By Aaron Wherry - Wednesday, February 6, 2013 - 0 Comments
Conservative MP Tom Lukiwski says Conservative party director of operations Jenni Byrne is responsible for the “deceptive” robocalls in Saskatchewan. Meanwhile, Leslie MacKinnon goes through the boundary commission’s report to check the public backlash that the Conservatives say they’re representing.
The Saskatchewan commission, in its final report issued in December, noted that it heard 230 public submissions, far more than it had expected, and found that “a majority opposed the proposal.” However, it said, a “significant minority supported it,” without giving any figures. The commission also reported it had been sent 3,000 emails, including many identical postcards and petitions. It concluded, “Clearly, a large number of contacts were inspired by the encouragement of members of Parliament opposed to the abolition of rural-urban hybrid districts.”
The report went on to say, “The Commission has little doubt that the general public accepts the new electoral districts,” without giving any reasons why it believed this to be true. However, it said, it had ignored contacts it considered were attempting to gain political advantage for any party.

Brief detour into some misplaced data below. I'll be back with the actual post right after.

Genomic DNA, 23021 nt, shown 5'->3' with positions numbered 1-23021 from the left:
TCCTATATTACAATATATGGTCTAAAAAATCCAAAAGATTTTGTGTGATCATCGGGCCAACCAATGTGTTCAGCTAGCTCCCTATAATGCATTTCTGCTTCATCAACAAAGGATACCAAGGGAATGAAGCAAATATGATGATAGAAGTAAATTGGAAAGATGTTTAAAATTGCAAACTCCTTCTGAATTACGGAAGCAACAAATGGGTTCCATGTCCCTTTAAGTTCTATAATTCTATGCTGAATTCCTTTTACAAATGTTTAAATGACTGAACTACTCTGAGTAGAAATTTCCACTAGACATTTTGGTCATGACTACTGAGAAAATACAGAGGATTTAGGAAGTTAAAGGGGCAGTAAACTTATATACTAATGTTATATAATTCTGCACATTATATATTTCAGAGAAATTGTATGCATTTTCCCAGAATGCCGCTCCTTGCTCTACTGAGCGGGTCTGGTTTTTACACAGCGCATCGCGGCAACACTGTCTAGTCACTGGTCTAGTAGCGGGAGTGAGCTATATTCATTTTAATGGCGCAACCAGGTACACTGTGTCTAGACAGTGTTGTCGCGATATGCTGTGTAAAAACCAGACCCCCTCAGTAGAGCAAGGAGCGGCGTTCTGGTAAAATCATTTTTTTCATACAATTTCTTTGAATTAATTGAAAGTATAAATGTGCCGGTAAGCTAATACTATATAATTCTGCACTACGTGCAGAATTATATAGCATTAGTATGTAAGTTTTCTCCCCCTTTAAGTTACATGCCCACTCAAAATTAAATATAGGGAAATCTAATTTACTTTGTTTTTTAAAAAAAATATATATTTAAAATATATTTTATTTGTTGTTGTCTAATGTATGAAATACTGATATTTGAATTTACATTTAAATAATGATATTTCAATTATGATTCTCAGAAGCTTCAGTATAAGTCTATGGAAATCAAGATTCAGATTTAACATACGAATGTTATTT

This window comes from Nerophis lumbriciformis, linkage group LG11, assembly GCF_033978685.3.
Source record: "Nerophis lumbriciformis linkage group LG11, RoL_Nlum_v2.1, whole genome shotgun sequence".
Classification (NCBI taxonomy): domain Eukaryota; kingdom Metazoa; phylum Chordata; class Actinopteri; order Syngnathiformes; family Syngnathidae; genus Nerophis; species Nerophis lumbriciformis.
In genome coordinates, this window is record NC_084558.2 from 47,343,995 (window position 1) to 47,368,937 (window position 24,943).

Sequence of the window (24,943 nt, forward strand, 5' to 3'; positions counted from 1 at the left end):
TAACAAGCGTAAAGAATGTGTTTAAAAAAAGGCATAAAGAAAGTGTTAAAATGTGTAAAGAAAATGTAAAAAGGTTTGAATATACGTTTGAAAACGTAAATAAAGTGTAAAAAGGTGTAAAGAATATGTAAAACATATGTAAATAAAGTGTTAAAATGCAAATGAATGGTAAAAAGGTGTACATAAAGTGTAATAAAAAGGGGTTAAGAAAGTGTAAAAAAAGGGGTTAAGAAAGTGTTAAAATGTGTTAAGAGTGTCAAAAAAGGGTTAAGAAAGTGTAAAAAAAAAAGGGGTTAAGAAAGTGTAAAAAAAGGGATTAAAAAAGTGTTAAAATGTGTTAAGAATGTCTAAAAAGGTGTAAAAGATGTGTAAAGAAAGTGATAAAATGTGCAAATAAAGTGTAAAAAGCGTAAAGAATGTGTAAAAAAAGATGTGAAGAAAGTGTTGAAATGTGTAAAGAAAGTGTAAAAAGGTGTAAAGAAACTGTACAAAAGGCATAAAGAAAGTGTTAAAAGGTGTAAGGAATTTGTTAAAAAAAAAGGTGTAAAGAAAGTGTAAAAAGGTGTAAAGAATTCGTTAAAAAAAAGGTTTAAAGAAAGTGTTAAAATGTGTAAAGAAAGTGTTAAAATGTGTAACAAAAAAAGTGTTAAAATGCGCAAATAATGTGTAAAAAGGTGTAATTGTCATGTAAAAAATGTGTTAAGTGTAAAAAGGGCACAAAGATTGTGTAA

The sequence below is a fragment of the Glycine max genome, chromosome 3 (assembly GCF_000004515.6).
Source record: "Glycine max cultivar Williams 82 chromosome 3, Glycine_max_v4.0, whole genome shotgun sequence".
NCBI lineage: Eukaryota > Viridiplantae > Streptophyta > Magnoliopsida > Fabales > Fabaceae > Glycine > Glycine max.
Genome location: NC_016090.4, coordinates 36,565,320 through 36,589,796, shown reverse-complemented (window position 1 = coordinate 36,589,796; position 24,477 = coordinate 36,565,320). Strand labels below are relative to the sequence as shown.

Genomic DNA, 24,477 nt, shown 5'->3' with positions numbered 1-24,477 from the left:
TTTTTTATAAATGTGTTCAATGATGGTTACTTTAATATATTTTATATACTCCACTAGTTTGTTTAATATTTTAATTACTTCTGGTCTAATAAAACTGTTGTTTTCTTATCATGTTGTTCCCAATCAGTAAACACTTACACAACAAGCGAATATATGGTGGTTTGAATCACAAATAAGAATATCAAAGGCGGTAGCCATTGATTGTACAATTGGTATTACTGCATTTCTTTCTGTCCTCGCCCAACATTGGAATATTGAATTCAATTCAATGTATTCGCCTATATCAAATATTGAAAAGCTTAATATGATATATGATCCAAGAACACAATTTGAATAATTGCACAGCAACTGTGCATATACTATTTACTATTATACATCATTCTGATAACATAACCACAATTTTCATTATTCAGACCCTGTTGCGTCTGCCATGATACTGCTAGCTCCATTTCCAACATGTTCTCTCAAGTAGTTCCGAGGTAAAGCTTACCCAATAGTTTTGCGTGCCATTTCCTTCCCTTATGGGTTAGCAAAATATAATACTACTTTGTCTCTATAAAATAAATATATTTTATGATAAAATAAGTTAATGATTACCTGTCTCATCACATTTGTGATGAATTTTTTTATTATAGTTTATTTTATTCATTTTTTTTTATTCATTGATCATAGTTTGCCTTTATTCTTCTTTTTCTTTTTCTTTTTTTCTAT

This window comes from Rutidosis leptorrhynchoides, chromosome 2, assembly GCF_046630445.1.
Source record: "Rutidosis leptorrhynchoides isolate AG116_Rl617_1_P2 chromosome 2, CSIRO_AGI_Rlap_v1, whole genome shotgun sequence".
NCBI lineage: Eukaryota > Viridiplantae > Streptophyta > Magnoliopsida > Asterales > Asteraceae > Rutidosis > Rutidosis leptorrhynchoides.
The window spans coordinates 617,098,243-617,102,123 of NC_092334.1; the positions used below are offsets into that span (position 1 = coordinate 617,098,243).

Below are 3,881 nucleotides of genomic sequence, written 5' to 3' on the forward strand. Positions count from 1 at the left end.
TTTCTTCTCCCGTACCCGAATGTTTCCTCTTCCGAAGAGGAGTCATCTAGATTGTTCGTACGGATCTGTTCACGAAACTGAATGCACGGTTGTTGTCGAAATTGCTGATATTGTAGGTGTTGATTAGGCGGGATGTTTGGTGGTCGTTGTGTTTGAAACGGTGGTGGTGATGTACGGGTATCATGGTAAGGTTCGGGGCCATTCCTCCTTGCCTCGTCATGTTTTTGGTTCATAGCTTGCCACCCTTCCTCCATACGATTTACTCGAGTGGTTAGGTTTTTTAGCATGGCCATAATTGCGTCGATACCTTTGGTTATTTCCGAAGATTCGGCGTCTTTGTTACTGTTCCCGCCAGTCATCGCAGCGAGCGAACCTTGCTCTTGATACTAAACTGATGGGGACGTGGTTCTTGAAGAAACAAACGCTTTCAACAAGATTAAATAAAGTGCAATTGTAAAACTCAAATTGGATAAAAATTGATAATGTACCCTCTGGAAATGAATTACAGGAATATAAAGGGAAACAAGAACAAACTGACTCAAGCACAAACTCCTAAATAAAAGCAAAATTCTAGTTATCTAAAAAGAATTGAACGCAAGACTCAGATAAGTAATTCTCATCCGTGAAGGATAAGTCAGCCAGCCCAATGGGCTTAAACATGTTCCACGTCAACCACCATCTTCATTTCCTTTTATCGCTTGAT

By Aaron Wherry - Wednesday, February 6, 2013 at 1:20 PM - 0 Comments
Back in August, Brent Rathgeber explained why he wasn’t going to be commenting on the riding boundary review process.
I have publically stated that it is inappropriate for Members of Parliament to actively lobby for or against a particular electoral map or configuration. This has both an ethical and a practical aspect. Ethically, I believe that MPs, who intend to run again, are in a complete conflict of interest when lobbying for or against a certain boundary configuration and therefore ought to recuse themselves from a conflict, real or perceived. If I were to make a submission to the Boundary Commission, which if accepted, assisted in a narrow electoral victory, certainly allegations of gerrymander would follow thereafter.
By Paul Wells - Sunday, January 27, 2013 at 11:30 PM - 0 Comments
On Dec. 13, the day after the Commons rose for the Christmas break, CTV’s Don Martin met Thomas Mulcair in Stornaway to talk about the parliamentary season then ending. The big news there was the F-35 procurement audit and the CNOOC/Nexen deal. When the House sits on Monday for the first time in six weeks, I’ll be surprised if either is a big issue. Politics in Canada has moved on, and it feels like we are a lot more than six weeks closer to the next election.